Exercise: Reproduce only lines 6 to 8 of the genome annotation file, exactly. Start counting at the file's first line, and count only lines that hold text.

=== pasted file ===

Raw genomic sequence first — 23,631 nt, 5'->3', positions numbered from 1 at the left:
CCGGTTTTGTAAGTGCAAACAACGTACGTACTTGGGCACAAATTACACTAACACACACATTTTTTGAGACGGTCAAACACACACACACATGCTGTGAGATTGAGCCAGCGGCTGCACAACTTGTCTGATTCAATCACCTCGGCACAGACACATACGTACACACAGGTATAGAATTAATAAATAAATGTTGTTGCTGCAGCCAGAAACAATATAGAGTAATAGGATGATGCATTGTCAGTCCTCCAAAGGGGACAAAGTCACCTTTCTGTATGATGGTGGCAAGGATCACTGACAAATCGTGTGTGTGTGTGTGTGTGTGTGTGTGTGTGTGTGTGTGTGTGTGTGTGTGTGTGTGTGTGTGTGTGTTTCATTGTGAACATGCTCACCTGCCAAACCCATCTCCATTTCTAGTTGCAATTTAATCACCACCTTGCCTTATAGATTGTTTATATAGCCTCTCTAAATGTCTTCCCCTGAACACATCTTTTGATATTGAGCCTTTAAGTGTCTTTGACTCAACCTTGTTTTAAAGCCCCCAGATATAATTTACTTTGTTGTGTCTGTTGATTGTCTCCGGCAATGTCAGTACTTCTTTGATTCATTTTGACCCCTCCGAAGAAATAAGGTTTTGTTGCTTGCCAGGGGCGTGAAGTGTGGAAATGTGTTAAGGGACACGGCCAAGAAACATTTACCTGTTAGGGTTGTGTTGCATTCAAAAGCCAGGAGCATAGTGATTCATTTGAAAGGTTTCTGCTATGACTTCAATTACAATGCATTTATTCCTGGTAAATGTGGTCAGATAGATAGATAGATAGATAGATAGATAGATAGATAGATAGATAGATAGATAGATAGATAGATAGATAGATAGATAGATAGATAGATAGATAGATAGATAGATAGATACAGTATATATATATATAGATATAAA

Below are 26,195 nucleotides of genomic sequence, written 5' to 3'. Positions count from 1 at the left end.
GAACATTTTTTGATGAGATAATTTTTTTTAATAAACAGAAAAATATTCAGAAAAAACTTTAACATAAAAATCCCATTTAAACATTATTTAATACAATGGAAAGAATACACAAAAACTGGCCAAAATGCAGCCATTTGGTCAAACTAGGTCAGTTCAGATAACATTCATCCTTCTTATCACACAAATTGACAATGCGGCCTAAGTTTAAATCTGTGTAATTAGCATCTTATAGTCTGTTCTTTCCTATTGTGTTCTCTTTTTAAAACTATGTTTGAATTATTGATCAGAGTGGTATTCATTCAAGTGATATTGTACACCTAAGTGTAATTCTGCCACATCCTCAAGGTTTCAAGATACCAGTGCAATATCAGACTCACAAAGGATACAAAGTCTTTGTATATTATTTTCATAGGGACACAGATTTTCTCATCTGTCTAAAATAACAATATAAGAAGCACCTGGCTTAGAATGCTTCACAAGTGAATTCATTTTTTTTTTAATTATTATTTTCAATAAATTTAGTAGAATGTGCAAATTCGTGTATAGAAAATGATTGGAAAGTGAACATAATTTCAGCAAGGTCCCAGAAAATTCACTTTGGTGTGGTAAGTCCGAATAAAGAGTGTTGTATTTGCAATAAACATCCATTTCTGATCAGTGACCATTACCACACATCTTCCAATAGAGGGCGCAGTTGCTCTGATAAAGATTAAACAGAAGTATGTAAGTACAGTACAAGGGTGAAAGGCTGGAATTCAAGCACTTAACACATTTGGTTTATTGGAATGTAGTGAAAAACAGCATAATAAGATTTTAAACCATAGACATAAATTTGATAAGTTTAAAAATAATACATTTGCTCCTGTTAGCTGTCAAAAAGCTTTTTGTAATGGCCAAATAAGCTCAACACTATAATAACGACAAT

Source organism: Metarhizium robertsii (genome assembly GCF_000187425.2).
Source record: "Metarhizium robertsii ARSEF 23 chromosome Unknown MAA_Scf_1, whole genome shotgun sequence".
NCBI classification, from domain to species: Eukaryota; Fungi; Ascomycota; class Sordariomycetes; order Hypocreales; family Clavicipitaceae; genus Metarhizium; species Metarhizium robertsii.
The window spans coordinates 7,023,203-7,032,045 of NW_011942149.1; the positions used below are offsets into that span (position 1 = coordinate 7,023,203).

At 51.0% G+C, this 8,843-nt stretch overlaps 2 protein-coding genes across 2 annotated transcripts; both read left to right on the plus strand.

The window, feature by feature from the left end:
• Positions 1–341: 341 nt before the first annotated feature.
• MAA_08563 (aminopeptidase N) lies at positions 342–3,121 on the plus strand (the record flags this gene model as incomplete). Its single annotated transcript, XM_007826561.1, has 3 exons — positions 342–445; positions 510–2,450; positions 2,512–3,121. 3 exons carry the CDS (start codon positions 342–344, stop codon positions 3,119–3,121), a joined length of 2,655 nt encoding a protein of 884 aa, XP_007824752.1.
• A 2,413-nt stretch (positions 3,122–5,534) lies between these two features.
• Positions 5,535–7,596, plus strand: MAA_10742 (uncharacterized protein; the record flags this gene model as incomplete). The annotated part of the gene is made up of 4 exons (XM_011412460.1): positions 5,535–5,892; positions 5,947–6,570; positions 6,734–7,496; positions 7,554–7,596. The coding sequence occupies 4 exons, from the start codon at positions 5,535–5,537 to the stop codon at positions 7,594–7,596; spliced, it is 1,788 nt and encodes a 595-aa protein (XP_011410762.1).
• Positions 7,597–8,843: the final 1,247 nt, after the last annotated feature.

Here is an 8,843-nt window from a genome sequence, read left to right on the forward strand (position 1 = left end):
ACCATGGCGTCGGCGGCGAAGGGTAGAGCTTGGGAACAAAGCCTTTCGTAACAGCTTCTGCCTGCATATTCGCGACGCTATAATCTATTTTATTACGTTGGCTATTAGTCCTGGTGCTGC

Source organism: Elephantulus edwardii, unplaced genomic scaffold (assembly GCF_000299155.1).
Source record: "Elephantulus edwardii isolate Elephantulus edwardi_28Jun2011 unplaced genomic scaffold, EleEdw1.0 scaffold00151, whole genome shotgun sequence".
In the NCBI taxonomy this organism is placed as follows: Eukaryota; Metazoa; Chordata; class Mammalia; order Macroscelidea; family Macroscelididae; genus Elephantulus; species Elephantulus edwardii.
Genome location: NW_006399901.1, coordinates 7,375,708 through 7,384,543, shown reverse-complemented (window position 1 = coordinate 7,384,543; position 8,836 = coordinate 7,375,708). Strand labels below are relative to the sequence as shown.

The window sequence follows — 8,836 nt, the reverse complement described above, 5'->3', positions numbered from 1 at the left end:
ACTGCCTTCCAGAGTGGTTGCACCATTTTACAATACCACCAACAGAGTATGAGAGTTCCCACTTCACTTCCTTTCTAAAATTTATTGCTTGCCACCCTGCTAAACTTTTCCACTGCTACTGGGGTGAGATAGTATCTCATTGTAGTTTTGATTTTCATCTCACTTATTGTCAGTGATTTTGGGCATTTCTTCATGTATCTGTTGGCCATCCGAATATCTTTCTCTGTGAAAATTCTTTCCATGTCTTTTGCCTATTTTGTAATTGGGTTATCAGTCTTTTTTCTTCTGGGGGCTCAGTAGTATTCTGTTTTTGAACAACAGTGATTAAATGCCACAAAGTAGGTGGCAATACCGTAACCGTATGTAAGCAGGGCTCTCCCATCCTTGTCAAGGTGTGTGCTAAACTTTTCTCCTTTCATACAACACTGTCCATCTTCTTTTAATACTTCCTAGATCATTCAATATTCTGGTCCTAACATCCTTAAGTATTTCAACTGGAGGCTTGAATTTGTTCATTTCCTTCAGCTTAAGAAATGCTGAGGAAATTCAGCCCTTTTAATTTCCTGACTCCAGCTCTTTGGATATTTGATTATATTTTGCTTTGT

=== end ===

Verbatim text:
Source record: "Metarhizium robertsii ARSEF 23 chromosome Unknown MAA_Scf_1, whole genome shotgun sequence".
NCBI classification, from domain to species: Eukaryota; Fungi; Ascomycota; class Sordariomycetes; order Hypocreales; family Clavicipitaceae; genus Metarhizium; species Metarhizium robertsii.
The window spans coordinates 7,023,203-7,032,045 of NW_011942149.1; the positions used below are offsets into that span (position 1 = coordinate 7,023,203).